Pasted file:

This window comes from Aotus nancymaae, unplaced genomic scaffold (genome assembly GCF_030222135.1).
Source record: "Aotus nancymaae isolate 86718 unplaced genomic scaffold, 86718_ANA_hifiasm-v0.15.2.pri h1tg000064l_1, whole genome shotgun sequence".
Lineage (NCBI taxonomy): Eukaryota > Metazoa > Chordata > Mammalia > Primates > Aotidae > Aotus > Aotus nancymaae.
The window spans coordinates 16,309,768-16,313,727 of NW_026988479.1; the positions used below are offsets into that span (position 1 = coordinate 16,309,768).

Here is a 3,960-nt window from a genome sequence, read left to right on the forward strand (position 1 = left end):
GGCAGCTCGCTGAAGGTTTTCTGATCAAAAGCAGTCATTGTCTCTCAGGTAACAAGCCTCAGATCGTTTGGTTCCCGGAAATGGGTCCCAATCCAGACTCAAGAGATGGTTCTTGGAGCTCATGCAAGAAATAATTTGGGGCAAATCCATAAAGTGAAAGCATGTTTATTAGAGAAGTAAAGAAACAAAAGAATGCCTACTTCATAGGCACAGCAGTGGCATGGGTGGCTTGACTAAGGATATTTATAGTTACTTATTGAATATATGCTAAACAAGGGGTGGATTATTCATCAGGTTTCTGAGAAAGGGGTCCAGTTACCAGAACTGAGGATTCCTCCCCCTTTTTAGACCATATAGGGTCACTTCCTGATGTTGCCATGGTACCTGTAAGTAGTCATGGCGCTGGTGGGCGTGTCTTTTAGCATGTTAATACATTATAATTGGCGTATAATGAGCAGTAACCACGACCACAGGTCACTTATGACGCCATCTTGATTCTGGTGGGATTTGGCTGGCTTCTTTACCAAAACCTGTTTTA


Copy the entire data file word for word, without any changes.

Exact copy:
This window comes from Aotus nancymaae, unplaced genomic scaffold (genome assembly GCF_030222135.1).
Source record: "Aotus nancymaae isolate 86718 unplaced genomic scaffold, 86718_ANA_hifiasm-v0.15.2.pri h1tg000064l_1, whole genome shotgun sequence".
Lineage (NCBI taxonomy): Eukaryota > Metazoa > Chordata > Mammalia > Primates > Aotidae > Aotus > Aotus nancymaae.
The window spans coordinates 16,309,768-16,313,727 of NW_026988479.1; the positions used below are offsets into that span (position 1 = coordinate 16,309,768).

Here is a 3,960-nt window from a genome sequence, read left to right on the forward strand (position 1 = left end):
GGCAGCTCGCTGAAGGTTTTCTGATCAAAAGCAGTCATTGTCTCTCAGGTAACAAGCCTCAGATCGTTTGGTTCCCGGAAATGGGTCCCAATCCAGACTCAAGAGATGGTTCTTGGAGCTCATGCAAGAAATAATTTGGGGCAAATCCATAAAGTGAAAGCATGTTTATTAGAGAAGTAAAGAAACAAAAGAATGCCTACTTCATAGGCACAGCAGTGGCATGGGTGGCTTGACTAAGGATATTTATAGTTACTTATTGAATATATGCTAAACAAGGGGTGGATTATTCATCAGGTTTCTGAGAAAGGGGTCCAGTTACCAGAACTGAGGATTCCTCCCCCTTTTTAGACCATATAGGGTCACTTCCTGATGTTGCCATGGTACCTGTAAGTAGTCATGGCGCTGGTGGGCGTGTCTTTTAGCATGTTAATACATTATAATTGGCGTATAATGAGCAGTAACCACGACCACAGGTCACTTATGACGCCATCTTGATTCTGGTGGGATTTGGCTGGCTTCTTTACCAAAACCTGTTTTA